By CHRIS TALBOTT
AP Music Writer
There are still helium balloons clinging to the ceiling and new toys scattered across a table in the living room when Joy Williams answers the door. The Civil Wars singer recently found cream cheese icing in her hair, she notes with laughter, more remnants of her son Miles’ first birthday party the night before.
It is one of the happiest times for Williams, but as is often the case with life, it’s also one of the most difficult. Over the next hour, Williams will laugh and cry and express a range of emotions from pride to fear and hope as she talks about the status of her Grammy Award-winning duo with John Paul White and their new self-titled second album. The group is officially on hiatus even as a single hits the airwaves and the album nears its Aug. 6 release date.
She is fiercely proud of the new music and can’t wait for everyone to hear it. But she knows she has to tell the story of how things fell apart before she can expect anyone to pay attention to the music.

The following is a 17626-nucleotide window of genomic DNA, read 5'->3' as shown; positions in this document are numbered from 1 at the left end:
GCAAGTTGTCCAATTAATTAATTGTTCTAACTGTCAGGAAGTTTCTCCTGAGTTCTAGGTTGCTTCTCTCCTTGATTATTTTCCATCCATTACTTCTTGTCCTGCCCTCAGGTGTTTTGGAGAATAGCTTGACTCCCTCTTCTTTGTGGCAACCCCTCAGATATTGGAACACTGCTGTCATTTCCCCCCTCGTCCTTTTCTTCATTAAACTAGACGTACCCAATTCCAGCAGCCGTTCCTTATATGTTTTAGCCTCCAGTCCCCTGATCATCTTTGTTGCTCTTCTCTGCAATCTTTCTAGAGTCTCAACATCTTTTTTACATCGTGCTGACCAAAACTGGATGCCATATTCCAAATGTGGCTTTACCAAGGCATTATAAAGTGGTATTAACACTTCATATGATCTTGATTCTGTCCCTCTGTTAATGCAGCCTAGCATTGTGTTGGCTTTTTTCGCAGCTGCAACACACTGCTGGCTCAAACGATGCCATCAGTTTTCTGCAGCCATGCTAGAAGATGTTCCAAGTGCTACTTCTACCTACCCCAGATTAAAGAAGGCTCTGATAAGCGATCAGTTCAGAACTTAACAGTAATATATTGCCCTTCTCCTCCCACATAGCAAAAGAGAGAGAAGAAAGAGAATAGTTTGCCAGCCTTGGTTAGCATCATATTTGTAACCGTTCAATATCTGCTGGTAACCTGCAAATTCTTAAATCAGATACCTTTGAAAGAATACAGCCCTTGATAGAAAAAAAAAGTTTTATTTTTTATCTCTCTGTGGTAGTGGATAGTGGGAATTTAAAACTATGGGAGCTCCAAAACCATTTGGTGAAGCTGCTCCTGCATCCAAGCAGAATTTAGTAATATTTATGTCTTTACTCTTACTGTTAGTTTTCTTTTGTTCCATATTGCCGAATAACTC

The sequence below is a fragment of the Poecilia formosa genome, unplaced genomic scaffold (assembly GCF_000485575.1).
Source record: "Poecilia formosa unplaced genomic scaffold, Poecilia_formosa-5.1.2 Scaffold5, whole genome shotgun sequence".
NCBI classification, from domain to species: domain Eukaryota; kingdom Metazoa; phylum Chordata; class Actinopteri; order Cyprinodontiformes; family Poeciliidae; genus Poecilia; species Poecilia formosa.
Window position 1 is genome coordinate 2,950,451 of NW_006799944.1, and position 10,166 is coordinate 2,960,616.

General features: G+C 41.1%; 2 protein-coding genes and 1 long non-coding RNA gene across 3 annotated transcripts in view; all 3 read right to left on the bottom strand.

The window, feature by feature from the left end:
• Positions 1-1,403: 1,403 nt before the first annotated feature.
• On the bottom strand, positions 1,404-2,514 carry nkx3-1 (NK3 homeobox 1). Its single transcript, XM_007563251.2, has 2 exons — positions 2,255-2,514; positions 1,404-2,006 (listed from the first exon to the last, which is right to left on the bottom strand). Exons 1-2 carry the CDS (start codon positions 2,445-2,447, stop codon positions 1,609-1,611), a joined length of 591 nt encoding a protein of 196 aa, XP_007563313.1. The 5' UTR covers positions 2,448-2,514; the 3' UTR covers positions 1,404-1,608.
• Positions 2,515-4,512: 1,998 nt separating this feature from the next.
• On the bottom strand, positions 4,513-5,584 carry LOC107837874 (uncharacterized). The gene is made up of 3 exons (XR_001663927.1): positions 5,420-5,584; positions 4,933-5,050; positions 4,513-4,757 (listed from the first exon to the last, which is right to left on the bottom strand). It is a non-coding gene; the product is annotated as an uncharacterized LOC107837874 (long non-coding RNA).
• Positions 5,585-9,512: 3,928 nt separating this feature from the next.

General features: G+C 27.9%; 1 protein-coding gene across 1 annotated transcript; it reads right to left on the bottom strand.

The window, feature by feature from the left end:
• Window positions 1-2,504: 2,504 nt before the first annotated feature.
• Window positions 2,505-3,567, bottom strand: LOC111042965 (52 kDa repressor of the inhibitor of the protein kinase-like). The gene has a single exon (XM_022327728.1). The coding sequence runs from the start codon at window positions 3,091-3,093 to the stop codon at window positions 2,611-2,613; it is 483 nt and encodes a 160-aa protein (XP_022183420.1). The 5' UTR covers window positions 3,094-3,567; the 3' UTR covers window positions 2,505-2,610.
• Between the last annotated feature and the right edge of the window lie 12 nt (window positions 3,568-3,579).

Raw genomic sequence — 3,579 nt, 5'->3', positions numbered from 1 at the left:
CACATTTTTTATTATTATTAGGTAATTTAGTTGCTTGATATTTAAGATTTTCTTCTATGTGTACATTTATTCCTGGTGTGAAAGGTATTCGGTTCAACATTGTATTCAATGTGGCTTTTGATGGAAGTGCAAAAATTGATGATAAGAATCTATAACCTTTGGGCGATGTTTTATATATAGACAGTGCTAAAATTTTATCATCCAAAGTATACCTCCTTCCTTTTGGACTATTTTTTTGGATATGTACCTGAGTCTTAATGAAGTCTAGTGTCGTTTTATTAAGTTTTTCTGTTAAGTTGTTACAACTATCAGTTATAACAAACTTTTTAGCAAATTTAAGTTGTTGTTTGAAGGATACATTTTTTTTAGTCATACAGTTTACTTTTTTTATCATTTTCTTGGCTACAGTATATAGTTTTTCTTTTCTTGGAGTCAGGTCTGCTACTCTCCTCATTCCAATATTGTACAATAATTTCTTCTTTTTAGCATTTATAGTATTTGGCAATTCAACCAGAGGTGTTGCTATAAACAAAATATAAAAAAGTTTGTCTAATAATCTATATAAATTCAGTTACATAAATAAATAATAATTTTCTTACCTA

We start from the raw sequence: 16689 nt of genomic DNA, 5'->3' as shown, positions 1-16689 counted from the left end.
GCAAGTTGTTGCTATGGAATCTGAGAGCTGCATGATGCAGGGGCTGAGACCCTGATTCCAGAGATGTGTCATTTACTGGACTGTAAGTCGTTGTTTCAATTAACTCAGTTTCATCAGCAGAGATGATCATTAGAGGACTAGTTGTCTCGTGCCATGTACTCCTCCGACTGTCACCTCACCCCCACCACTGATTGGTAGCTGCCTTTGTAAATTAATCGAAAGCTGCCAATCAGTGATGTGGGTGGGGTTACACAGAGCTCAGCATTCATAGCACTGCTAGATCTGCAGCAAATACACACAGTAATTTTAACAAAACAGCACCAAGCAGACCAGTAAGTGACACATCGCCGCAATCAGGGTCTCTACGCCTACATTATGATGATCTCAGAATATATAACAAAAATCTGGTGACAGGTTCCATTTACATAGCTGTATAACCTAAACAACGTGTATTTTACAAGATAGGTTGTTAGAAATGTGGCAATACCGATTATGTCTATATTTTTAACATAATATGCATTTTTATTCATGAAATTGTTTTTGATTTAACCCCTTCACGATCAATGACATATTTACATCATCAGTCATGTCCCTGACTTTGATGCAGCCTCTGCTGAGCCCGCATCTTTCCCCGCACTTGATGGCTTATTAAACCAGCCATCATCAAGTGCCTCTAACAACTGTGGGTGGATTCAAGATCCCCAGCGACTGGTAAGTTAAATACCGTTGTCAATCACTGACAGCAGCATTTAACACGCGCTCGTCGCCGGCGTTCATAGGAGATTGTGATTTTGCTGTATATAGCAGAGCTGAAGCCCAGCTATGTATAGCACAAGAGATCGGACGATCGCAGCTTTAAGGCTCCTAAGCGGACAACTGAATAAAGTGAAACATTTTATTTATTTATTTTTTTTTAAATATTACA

“This album chronicles loss and regret and anger and victory and sweetness and loyalty and I hope that people get the chance to listen to it,” Williams says as she sits at her kitchen table. “What I’ve noticed is people may be curious about it, but once they listen to it, they are hooked. ... It’s so honest and it’s so rich and, not to toot my own horn, I’m just really proud of what we created together. And we created it together — we just happened to be in a bit of a civil war ourselves.”
The last we heard from The Civil Wars, they were ending a European tour in abrupt and unexpected fashion, issuing an unusually honest news release that attributed the decision to “internal discord and irreconcilable differences of ambition.” Williams says eight months later she and White aren’t speaking, but she hopes time will bring them back together to perform the new music live. There are currently no plans for them to tour together, however.
In her first interview since the decision to come off the road, Williams says the hiatus is meant to be “a deep breath of ‘What’s next?’” and inhales in search of a moment’s serenity. She hopes in time there will be healing and friendship and collaboration again.